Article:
Skip to main content

Thought for the Day: Allowed to Skip vs Exempt

In the old days, when newspapers were on paper and not feeds from web sites, they had a thing called "pictures".  Not images, jpegs, or gifs; pictures.  In the real old days (like 40 years ago or so), those pictures were black and white.  Even though one could see shades of gray, they were called "black and white".  That wasn't a mistake.  The pictures were actually composed of little black dots on a white background.  You could have every shade of gray from pure white to jet black just by making the dots denser (more per sq. in.) or less dense.

I have, on occasion (lots and lots of occasions) been accused of being "black and white"; and I don't mean when commenting on my taste in fashion.  My response is, "The Torah is black and white."; which is an explicit Chovos haL'vavos.  The Chovos haL'vavos notes that people misunderstand the term "divrei r'shus".  They think it means "optional" or "do what you want".  He says that is not true; in fact, there is always a single correct behavior.  The difference, he says, between divrei r'shus and mitzvos (or the opposite) is that mitzvos and aveiros are absolute, while divrei r'shus are situational.  So far so good; but it turns out there are different kinds of r'shus.

Some divrei r'shus are really just for extra credit.  Matzah on pesach (except the first night), eating in the sukkah (except the first night).  That is, when you do them you get credit for fulfilling a mitzvah, but you don't have to explain yourself for not doing them.  Other things are really obligatory, but we have permission to skip them (in case of need).   For example, one (men, anyway) is obligated to sleep in the sukkah during Sukkos.  Many of us, however, do not.  One reason is brought by the Rema that is is just too darn cold.  Another is that "teishvu k'ein t'duru" (reside there like it is your home) requires a man and his wife to be able to both sleep there.  Many of us do not have a sukkah that is tzni'us enough for that, so we sleep inside.  It doesn't mean we aren't obligated to sleep in the sukkah, just that we have (good, valid) exemptions.  Another example is ma'ariv for women (to be discussed further in a an email near you).

What difference does it make?  We'll see.  In the meantime, it is worth contemplating that even though you are not in principle going to be required to have a good excuse for divrei r'shus of the first type, you are certainly going to have a good excuse for not utilizing every moment of your life for avodas HaShem.  That problem is only made worse by the plethora of divrei r'shus that HaShem has given us.  Have a good rest of the day.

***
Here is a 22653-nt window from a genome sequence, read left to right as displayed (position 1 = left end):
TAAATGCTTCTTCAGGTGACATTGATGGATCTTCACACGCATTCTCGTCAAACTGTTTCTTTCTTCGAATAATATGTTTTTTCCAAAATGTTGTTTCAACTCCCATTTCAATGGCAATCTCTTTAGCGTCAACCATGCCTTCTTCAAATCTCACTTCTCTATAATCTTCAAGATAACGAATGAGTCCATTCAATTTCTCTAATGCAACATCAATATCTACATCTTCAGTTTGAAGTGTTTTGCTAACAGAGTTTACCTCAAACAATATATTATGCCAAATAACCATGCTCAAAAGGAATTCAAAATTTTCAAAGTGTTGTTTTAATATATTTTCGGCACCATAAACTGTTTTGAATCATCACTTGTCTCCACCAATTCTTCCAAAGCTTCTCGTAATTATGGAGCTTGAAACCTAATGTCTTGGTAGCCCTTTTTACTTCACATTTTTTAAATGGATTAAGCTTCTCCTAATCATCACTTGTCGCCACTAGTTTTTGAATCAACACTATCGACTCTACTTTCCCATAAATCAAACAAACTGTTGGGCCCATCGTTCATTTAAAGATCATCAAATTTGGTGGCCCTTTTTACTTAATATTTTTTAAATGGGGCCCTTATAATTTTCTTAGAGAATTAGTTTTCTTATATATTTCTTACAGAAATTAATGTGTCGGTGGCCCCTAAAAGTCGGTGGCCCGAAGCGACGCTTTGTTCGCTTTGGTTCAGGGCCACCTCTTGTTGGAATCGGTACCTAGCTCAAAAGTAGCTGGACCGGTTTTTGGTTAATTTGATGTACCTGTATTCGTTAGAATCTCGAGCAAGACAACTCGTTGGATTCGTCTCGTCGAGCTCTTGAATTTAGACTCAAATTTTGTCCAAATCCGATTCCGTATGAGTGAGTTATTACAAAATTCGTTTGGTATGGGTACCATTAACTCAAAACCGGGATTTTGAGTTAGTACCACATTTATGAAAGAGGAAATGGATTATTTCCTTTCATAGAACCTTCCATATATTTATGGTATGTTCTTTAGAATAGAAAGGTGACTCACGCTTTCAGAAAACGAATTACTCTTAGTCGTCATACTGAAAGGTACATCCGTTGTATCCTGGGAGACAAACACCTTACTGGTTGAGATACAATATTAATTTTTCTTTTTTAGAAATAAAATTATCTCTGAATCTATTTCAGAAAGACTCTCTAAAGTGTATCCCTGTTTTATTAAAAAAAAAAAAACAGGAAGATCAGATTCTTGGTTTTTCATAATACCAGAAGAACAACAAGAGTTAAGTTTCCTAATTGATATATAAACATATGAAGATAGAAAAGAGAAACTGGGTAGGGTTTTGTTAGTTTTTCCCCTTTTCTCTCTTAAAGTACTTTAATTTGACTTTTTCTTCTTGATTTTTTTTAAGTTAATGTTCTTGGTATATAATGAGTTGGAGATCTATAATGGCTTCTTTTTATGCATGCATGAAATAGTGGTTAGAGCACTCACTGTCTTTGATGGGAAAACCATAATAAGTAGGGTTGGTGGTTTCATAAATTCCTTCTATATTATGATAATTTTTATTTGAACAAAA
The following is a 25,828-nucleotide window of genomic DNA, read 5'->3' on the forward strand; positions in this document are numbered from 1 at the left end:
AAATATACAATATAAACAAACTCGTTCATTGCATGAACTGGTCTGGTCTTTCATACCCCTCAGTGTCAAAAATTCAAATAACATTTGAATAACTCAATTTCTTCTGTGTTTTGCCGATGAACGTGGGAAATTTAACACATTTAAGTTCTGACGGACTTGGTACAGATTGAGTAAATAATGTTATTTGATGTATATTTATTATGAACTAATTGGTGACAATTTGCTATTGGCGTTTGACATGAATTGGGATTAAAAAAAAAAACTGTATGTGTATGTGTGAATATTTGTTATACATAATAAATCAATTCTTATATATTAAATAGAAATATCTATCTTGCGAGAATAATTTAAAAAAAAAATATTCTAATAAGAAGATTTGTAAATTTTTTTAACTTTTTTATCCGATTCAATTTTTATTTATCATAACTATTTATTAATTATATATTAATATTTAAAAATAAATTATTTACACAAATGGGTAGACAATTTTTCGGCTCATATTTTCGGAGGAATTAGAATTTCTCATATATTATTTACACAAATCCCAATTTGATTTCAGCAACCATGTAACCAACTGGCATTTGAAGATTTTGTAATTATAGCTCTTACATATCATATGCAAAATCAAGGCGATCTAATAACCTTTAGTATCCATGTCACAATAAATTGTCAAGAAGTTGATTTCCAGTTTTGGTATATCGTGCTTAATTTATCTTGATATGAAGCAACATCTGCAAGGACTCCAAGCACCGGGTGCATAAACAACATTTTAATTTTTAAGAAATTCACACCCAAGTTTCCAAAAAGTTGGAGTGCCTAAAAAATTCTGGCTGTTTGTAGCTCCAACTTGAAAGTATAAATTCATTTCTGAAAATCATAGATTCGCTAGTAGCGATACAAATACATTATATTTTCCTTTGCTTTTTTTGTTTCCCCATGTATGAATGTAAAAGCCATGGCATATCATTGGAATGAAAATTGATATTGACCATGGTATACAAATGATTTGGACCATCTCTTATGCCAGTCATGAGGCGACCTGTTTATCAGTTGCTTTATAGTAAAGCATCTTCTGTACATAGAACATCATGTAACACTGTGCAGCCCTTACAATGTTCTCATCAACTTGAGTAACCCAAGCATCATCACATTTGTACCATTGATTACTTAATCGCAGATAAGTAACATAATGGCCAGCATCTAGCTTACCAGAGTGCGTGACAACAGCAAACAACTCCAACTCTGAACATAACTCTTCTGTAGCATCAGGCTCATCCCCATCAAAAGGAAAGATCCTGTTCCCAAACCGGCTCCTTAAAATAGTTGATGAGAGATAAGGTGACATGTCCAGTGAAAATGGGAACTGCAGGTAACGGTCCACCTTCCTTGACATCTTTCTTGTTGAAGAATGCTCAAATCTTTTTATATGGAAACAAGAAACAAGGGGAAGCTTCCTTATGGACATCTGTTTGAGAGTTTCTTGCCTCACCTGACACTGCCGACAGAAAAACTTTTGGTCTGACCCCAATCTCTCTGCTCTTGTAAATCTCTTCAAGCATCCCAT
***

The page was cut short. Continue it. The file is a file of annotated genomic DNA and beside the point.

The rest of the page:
Popular posts from this blog

Thought for the Day: Battling the Evil Inclination on all Fronts

Yom Kippur.  When I was growing up, there were three annual events that marked the Jewish calendar: eating matzos on Passover, lighting candles on Chanuka, and  fasting on Yom Kippur.  Major news organizations around the world report on the "surreal" and "eerie" quiet of the streets in even the most secular neighborhoods of Israel.  Yom Kippur.

As you know, I am observant of Jewish law.  Some have even called me "ultra orthodox" (not in a kind way).  Given that, I have a question.  How likely do you think that I would be tempted to eat on Yom Kippur, that most holy day of the year?  Let's make the scale zero to ten, where zero is "as likely as driving through McDonald's on Shabbos and ordering a Big Mac with extra cheese." and ten is "as likely as breathing regularly".  Take your time.  If you answered "zero"; thank you, but -- sadly and penitently -- no.  The answer is more like nine; I'd like to say lower, but i…

Thought for the Day: Using a Mitzvah Object for Non-Mitzvah Purposes

As I am -- Baruch HaShem -- getting older, I am more cognizant of the fact that I'd like to stay as healthy as possible right up the moment I leave this world.  Stuff hurting is not the problem (I am told there is an old Russian saying that once you are 40, if you wake up and nothing hurts -- you're dead), stuff not working, however, is a problem.  To that end, for several years now I commute to work by bicycle (weather permitting, 30 minutes on an elliptical machine when weather does not permit).  I recently took up some upper body weight training.  Not because I want to be governor of California, just simply to slow down loss of bone mass and extend my body's healthy span.  Simple hishtadlus.  I have an 18 month old grandson who is just the right weight for arm curls (yes... I am that weak), so I do about 10 reps when I greet him at night.  He laughs, I get my exercise; all good.  (Main problem is explaining to the older ones why zeidy can't give them the same "…

Thought for the Day: Thanking HaShem Each and Every Day for Solid Land Near Water

Each and every morning, a Jew is supposed to view himself as a new/renewed creation, ready for a new day of building his eternal self through Torah and mitzvos.  We begin the day with 16 brachos to praise/thank/acknowledge HaShem for giving us all the tools we need to succeed.  We have a body, soul, and intellect.  We have vision, mobility, and protection from the elements.  Among those brachos, we have one that perhaps seems a bit out of place: רוקע הארץ על המים/Who spreads out the land on/over the water.  After all, it's nice to have a dry place to walk, but does that compare to the gratitude I have for a working body and vision?  As it turns out, I should; as explained by the R' Rajchenbach, rosh kollel of Kollel Zichron Eliyahu (aka, Peterson Park Kollel).  Your best bet is to listen to the shiur; very distant second is to continue, which I hope will whet your appetite for the real thing.

First... since we have dry land, I don't have to slog to work through even a foot…